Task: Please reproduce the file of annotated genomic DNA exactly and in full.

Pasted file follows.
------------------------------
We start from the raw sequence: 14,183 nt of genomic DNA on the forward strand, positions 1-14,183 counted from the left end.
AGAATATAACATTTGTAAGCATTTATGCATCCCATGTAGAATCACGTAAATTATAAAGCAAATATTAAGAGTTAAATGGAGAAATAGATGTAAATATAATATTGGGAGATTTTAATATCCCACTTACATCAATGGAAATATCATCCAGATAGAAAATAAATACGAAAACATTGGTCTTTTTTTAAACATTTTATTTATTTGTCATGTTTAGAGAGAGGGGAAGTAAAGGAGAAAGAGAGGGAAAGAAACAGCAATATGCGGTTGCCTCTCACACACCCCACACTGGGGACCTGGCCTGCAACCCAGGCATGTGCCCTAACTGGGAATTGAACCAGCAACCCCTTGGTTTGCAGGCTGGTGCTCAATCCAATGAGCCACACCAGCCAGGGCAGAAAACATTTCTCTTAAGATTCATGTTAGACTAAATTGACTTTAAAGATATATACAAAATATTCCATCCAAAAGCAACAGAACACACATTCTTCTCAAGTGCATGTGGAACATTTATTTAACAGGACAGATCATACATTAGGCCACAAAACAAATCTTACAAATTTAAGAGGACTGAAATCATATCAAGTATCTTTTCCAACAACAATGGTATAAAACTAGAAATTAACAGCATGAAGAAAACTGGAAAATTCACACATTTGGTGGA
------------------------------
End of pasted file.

We start from the raw sequence: 14,183 nt of genomic DNA on the forward strand, positions 1-14,183 counted from the left end.
AGAATATAACATTTGTAAGCATTTATGCATCCCATGTAGAATCACGTAAATTATAAAGCAAATATTAAGAGTTAAATGGAGAAATAGATGTAAATATAATATTGGGAGATTTTAATATCCCACTTACATCAATGGAAATATCATCCAGATAGAAAATAAATACGAAAACATTGGTCTTTTTTTAAACATTTTATTTATTTGTCATGTTTAGAGAGAGGGGAAGTAAAGGAGAAAGAGAGGGAAAGAAACAGCAATATGCGGTTGCCTCTCACACACCCCACACTGGGGACCTGGCCTGCAACCCAGGCATGTGCCCTAACTGGGAATTGAACCAGCAACCCCTTGGTTTGCAGGCTGGTGCTCAATCCAATGAGCCACACCAGCCAGGGCAGAAAACATTTCTCTTAAGATTCATGTTAGACTAAATTGACTTTAAAGATATATACAAAATATTCCATCCAAAAGCAACAGAACACACATTCTTCTCAAGTGCATGTGGAACATTTATTTAACAGGACAGATCATACATTAGGCCACAAAACAAATCTTACAAATTTAAGAGGACTGAAATCATATCAAGTATCTTTTCCAACAACAATGGTATAAAACTAGAAATTAACAGCATGAAGAAAACTGGAAAATTCACACATTTGGTGGA